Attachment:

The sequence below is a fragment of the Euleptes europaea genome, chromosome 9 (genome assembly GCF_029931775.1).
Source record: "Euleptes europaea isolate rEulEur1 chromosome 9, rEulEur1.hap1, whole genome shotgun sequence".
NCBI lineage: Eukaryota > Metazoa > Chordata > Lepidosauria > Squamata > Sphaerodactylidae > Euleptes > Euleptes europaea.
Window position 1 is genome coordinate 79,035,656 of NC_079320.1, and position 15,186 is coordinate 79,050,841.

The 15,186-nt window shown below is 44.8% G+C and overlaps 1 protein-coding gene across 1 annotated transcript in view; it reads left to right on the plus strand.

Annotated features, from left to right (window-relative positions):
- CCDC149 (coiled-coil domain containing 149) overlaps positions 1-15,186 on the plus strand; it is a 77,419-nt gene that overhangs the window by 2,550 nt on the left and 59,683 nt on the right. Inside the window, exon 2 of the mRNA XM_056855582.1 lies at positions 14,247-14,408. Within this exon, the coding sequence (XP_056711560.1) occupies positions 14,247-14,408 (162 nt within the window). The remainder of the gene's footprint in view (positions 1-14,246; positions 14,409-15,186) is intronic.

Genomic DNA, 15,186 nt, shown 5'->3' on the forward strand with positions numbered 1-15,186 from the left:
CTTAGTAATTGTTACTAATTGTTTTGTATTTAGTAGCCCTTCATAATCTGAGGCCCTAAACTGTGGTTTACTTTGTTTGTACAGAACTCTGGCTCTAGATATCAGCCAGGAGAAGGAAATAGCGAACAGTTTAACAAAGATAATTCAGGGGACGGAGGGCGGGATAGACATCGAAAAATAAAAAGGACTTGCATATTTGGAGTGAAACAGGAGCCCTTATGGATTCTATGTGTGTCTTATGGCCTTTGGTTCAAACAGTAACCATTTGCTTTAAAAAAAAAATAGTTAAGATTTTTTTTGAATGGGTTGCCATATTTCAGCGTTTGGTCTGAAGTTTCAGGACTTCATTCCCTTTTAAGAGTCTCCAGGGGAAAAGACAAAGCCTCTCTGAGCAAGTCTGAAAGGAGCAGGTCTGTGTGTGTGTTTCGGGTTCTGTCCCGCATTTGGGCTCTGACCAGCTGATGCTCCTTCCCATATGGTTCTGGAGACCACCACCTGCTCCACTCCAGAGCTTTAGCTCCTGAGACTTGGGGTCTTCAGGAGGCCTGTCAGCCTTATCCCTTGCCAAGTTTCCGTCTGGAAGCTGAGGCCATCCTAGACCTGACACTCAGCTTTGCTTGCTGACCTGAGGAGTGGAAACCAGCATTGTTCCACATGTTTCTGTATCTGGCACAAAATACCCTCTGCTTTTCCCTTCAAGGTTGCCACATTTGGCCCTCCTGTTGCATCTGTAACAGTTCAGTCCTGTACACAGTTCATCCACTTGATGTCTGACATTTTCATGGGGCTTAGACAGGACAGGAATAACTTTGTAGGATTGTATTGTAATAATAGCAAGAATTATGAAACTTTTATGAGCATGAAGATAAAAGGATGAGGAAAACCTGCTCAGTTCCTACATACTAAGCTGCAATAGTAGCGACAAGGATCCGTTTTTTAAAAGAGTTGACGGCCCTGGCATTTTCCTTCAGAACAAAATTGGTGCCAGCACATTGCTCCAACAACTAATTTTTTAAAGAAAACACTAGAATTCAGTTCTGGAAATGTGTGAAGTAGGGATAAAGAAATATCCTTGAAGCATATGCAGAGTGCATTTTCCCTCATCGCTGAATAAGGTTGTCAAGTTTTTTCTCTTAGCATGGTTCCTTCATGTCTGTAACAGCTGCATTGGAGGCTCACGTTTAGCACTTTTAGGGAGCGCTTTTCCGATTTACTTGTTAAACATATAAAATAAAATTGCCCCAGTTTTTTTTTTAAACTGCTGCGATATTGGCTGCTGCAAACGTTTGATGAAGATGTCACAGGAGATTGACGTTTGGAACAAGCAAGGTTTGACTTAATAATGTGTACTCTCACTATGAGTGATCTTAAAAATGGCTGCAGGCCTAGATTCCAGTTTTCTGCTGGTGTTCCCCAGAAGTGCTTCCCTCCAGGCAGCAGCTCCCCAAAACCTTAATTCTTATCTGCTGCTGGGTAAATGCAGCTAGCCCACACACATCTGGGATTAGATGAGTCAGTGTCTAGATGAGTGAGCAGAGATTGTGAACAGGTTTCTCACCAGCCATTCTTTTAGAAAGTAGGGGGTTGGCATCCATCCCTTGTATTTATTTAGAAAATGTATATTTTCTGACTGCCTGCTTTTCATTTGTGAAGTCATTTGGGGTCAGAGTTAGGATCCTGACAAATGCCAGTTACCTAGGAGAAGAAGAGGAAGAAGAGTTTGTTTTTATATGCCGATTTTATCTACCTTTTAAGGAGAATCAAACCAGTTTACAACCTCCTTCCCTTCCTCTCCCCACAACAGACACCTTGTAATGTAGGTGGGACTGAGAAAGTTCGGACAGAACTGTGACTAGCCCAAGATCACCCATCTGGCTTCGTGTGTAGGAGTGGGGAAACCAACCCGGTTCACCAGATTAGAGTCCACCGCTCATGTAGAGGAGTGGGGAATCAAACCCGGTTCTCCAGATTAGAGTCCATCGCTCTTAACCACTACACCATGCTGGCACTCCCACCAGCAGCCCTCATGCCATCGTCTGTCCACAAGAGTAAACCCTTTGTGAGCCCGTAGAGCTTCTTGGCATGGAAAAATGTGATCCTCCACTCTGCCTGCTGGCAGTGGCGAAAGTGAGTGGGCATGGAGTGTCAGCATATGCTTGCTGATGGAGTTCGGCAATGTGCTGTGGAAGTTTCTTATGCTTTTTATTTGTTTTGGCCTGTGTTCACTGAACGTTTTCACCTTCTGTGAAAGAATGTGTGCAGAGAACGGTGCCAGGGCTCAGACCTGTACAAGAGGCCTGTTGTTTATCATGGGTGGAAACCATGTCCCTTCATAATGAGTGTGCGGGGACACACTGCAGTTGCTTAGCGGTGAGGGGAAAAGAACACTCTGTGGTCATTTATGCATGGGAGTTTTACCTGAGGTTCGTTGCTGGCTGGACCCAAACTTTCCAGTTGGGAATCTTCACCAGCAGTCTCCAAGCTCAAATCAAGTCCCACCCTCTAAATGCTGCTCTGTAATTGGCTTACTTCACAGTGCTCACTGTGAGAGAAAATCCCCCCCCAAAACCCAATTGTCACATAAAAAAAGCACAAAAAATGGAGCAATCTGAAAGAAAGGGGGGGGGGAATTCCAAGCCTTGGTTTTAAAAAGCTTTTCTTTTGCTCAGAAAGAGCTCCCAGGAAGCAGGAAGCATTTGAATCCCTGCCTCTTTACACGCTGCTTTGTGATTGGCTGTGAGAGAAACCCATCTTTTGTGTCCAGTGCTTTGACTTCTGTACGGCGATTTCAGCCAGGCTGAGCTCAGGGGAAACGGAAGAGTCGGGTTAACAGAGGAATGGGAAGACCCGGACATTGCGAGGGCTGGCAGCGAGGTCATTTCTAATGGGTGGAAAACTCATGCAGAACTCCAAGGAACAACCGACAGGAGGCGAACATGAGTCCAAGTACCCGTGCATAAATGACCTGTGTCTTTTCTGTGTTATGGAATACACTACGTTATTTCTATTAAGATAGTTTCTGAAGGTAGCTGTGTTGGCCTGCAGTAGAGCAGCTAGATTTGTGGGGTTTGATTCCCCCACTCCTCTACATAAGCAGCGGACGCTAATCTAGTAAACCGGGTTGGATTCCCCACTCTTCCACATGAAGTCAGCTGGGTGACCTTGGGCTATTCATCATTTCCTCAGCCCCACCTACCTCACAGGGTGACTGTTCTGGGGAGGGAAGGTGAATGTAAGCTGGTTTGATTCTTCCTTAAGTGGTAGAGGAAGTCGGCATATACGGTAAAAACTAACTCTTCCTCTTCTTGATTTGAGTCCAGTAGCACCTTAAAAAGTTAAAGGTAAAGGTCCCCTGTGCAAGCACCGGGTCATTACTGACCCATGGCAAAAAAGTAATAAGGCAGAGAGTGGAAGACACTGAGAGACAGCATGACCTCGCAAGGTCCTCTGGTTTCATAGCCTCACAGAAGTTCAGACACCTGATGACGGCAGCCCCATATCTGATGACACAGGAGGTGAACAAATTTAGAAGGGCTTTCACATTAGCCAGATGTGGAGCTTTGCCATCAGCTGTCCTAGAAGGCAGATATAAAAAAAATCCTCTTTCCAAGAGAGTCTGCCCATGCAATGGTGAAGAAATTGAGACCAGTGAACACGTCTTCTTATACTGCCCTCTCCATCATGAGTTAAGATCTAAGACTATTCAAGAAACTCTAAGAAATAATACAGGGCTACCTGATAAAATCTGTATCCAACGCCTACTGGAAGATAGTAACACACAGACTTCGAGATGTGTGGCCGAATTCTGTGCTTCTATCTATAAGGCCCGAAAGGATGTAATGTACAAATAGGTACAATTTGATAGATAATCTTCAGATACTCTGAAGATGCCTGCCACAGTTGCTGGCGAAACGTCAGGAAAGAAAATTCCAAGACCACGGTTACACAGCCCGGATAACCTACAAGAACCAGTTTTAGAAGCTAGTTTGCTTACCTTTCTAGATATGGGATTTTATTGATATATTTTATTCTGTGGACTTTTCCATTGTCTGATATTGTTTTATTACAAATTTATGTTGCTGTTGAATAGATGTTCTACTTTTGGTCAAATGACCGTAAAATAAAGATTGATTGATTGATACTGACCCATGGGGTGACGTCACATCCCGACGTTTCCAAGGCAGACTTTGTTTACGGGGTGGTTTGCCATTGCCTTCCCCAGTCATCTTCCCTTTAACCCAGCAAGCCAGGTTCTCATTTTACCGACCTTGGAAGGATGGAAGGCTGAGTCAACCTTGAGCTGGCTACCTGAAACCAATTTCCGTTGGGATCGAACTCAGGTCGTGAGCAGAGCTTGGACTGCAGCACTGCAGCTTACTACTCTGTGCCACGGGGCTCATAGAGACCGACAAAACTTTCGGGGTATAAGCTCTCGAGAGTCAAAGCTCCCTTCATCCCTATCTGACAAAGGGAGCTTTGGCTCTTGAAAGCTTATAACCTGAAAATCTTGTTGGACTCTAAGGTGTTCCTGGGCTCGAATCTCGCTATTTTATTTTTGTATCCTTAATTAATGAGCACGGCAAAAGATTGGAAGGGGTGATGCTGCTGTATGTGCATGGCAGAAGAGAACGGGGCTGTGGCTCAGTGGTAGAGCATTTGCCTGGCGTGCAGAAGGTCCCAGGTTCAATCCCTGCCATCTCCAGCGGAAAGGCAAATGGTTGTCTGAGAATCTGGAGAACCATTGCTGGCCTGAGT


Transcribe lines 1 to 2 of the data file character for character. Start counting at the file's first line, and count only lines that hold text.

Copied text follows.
The sequence below is a fragment of the Euleptes europaea genome, chromosome 9 (genome assembly GCF_029931775.1).
Source record: "Euleptes europaea isolate rEulEur1 chromosome 9, rEulEur1.hap1, whole genome shotgun sequence".